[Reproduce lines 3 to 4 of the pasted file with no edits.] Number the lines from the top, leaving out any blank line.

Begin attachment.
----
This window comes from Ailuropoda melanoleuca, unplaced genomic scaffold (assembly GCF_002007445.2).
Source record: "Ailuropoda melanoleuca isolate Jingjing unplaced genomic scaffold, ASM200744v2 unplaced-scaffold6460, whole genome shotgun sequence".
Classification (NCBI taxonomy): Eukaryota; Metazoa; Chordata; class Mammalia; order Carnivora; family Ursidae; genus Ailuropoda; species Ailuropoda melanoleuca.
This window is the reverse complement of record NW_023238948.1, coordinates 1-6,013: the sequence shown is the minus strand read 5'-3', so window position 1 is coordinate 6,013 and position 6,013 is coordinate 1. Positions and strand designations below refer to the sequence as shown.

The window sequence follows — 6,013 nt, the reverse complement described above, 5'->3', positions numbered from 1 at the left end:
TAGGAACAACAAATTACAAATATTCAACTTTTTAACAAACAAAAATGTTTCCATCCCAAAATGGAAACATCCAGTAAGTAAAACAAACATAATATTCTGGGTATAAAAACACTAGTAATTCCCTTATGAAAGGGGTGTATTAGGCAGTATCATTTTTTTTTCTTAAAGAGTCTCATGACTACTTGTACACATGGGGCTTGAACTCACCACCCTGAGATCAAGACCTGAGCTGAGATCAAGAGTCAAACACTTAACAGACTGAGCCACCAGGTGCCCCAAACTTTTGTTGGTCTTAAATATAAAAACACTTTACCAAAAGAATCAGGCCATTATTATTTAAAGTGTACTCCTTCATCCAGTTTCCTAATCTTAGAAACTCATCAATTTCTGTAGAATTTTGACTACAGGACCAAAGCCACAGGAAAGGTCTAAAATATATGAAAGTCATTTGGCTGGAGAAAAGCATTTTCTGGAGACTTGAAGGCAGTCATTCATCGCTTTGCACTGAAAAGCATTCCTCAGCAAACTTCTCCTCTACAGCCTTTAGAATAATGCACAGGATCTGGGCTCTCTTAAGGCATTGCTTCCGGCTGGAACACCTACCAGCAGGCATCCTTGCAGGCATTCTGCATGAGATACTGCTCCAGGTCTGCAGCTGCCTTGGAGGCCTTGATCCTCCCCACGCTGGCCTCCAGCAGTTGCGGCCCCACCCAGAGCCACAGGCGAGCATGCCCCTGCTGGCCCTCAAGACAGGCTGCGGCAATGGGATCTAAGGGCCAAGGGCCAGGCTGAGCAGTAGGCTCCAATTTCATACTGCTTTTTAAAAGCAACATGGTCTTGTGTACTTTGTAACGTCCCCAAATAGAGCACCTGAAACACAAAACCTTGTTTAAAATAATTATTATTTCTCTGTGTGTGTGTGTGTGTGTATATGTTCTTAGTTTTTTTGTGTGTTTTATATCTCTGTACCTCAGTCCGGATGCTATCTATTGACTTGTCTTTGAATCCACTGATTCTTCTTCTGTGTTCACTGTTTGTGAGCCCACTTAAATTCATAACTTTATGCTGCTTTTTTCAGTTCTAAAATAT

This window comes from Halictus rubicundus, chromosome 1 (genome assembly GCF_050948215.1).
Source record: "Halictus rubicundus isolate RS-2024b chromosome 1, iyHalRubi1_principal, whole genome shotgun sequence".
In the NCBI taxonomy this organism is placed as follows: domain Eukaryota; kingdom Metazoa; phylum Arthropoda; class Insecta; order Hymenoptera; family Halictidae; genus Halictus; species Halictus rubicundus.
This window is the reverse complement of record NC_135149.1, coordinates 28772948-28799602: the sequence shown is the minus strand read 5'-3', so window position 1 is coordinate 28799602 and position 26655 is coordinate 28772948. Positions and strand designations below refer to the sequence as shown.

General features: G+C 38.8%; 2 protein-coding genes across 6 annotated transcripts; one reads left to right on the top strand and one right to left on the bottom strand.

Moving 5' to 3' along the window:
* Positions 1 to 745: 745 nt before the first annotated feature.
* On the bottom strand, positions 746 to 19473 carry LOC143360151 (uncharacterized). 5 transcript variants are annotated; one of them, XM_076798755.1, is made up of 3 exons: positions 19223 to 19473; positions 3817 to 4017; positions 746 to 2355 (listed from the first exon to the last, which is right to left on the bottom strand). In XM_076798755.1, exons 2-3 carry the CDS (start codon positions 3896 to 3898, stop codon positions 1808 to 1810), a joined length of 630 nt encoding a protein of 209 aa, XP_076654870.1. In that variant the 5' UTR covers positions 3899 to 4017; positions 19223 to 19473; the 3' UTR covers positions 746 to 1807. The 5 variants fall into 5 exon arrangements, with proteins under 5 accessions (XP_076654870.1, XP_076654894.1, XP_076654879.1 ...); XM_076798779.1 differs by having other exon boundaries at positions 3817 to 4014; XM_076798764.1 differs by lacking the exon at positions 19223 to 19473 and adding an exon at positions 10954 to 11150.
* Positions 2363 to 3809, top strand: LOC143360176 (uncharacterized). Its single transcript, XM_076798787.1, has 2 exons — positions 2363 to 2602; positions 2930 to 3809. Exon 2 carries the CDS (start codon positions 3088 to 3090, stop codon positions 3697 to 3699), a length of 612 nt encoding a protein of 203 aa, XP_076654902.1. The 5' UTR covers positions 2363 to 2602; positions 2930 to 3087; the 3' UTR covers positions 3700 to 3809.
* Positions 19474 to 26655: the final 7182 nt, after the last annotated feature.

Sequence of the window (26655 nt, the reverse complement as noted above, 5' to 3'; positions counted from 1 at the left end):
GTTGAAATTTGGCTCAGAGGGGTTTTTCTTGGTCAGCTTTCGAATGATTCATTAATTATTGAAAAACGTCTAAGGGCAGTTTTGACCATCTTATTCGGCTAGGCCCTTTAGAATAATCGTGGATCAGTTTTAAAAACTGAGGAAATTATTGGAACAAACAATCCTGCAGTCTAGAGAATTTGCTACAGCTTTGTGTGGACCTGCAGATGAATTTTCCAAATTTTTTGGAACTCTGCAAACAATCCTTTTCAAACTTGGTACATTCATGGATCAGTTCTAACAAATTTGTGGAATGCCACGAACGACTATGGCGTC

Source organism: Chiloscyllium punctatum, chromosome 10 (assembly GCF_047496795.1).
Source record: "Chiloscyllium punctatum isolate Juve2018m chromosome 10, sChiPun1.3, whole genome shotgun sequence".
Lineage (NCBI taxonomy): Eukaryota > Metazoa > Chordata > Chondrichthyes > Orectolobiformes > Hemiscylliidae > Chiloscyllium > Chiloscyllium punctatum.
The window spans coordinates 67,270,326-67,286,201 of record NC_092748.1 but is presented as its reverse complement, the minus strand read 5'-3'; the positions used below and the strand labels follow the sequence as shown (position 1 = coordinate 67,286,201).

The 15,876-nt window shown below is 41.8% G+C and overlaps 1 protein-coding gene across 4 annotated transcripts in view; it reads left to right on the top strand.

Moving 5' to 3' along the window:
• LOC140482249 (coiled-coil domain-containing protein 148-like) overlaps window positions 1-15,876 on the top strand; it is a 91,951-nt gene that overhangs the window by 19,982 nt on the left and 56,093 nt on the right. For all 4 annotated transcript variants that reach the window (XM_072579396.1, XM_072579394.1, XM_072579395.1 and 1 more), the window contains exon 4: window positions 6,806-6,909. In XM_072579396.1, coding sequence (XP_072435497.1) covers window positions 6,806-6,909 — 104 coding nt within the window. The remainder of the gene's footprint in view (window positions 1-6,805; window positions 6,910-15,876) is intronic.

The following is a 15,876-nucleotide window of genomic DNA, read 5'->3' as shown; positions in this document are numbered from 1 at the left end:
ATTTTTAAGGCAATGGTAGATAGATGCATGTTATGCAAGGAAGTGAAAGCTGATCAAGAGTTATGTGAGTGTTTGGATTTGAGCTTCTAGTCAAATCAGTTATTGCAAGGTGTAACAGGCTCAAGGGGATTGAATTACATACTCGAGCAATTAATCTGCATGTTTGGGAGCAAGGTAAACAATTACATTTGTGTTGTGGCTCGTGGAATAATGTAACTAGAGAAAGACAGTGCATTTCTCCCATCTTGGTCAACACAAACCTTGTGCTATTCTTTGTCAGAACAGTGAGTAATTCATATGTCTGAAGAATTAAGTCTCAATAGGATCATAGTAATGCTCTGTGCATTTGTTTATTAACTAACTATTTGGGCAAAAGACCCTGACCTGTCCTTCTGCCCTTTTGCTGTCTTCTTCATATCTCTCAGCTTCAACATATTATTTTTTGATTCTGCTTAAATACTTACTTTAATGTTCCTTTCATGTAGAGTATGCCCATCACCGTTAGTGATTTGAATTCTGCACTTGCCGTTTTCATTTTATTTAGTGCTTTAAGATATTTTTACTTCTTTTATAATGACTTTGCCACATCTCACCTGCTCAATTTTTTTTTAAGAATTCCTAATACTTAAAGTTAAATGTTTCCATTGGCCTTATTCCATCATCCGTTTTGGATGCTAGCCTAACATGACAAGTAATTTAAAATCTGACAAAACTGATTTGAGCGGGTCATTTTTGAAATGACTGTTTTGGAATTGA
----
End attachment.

Classification (NCBI taxonomy): Eukaryota; Metazoa; Chordata; class Mammalia; order Carnivora; family Ursidae; genus Ailuropoda; species Ailuropoda melanoleuca.
This window is the reverse complement of record NW_023238948.1, coordinates 1-6,013: the sequence shown is the minus strand read 5'-3', so window position 1 is coordinate 6,013 and position 6,013 is coordinate 1. Positions and strand designations below refer to the sequence as shown.